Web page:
It is so easy to let any activity become a grind, something very serious and boring. Remember your objective, but do not be too concerned with the technical parts of language learning. Take time to play, watch funny videos, try new ways of learning. Go to the country where the language you’re learning is spoken, and make a promise to yourself to only speak that language (It will be fun, I promise). If you’re learning Japanese together with your significant other or friend, resolve to speak only in Japanese. Turn it into a game: whoever says a word in your native language has to sing a song, or put a dollar in a jar, or whatever you decide the appropriate punishment should be.

9. Make yourself accountable to others.

One of the great ways to increase the chances of sticking with a new habit (language learning, in our case) is to let other people know about the changes you’re making in your life. You can announce it on your social networks. If that’s too uncomfortable, ask a friend to help you. You might choose to talk between the two of you every week, discussing the progress you’ve made and what else you could do. You may also opt for a daily update, which can be as simple as a text message, just to let the friend know you’re on track. This makes you reluctant to quit, because there is more at stake now, not only your own potential disappointment, but also the fear of looking bad in the eyes of another person.

10. Read only what you are interested in.

When you go beyond the short texts from textbook, make it your rule to only read what you would read in your native language. Many people make a mistake of reading the adapted texts, and the classics of the target language first, because it is a good thing to do, and even feels a bit noble. I was guilty of that too, reading the first 15 pages of books I thought I had to read, and giving them up after a few days. I overcame that barrier by making a decision to read only what I really wanted to read. It didn’t matter that I could only understand 70-80 per cent of what was written — I was interested enough to go forward. If you are into classics, read them. However if you usually read novels about crime, read those. If it’s business books for you, don’t try to read “Pride and Prejudice”. Again, the key is to read what really interests you, and it will be much easier to look up the words you don’t know and to plough through the text.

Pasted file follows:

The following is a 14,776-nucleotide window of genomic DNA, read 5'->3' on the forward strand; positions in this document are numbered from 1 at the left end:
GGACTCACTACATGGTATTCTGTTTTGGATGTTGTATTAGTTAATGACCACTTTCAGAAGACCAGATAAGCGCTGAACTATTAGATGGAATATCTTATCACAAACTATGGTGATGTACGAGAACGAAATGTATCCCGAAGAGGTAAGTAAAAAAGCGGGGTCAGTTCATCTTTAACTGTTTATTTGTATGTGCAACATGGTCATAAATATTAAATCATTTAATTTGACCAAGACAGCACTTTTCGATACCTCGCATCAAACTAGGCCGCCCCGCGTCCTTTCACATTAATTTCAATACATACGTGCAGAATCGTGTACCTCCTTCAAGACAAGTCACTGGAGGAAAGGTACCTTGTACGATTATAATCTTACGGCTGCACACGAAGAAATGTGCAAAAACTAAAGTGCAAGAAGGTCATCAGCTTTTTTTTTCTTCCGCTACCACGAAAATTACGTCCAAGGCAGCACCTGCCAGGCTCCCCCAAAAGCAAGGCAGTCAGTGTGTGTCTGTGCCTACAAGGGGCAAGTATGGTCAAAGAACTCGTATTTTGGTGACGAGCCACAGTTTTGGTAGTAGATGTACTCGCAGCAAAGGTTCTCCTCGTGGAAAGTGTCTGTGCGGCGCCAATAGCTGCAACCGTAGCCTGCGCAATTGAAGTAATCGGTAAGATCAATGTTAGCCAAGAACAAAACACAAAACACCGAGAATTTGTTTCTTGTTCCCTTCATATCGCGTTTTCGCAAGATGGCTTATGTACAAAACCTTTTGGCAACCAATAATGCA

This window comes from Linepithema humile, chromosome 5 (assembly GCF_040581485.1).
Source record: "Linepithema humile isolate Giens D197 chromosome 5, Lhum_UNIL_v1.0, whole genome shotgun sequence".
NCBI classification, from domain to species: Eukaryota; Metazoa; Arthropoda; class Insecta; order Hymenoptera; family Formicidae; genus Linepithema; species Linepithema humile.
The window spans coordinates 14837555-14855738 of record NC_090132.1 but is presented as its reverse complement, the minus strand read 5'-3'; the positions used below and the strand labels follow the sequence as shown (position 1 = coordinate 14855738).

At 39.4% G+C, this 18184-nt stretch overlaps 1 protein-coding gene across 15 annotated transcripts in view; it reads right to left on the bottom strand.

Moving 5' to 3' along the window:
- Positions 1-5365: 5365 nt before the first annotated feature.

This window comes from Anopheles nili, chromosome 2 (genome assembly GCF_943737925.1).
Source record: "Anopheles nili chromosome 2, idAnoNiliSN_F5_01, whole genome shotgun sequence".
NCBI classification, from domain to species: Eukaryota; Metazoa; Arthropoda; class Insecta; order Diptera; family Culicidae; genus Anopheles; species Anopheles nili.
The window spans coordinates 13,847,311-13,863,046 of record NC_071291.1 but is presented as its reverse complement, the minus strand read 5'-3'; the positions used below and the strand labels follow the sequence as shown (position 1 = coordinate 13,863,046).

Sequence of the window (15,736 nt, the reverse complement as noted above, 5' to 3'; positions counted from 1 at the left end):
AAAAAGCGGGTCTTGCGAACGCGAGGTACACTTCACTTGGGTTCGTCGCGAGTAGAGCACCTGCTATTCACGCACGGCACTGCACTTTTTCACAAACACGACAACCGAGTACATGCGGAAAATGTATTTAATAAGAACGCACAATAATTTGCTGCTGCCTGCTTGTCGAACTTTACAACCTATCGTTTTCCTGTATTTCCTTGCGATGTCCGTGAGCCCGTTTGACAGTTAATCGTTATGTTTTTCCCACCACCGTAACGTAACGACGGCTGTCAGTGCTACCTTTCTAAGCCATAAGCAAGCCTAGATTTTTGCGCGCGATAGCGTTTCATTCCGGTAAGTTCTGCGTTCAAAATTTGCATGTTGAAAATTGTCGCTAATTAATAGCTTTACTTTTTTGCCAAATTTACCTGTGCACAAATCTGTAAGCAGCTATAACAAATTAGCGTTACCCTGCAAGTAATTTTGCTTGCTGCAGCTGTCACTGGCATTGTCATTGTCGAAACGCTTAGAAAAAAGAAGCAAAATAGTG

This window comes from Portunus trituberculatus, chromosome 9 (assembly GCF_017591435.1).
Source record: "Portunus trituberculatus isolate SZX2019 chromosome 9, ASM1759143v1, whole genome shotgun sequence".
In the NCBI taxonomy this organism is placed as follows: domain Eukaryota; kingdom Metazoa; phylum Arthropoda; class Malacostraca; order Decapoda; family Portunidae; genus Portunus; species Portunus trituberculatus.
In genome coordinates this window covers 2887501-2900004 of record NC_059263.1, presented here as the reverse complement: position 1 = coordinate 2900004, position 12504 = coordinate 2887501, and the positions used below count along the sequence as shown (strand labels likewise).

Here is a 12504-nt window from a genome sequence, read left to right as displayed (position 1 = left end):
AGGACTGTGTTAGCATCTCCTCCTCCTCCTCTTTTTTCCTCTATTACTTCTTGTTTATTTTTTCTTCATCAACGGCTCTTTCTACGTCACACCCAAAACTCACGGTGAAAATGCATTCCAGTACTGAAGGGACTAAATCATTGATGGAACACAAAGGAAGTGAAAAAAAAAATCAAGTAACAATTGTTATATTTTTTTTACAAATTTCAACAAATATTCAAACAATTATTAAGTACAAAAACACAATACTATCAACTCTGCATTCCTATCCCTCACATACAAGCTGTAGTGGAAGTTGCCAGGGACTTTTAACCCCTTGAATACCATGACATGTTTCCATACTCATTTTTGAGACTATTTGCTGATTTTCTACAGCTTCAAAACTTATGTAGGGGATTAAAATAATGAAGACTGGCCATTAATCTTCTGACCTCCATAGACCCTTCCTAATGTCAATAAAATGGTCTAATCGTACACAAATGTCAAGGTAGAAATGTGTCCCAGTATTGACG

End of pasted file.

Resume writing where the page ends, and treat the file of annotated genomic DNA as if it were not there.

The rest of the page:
11. Keep vocabulary notes

What I use is a simple notebook where I write down the new words I learn. You may want to consider the digital format instead, but it can be difficult to track the transcription of words (how they are pronounced) as it involves using a lot of special symbols. Hence, I recommend going for a simple notebook. Why bother? First, it can be very encouraging to see the daily progress you’re making, and to see how far you’ve come, which will stimulate you to try even harder. Second, repetition is the best way to memorize new material and retain the knowledge. That means you should come back to your vocabulary notes and go through them once in a while.

As for myself, I have recently started learning French, to add to English, Russian, some Japanese and Spanish

This article was also published on Medium
Title Photo Credit: flickr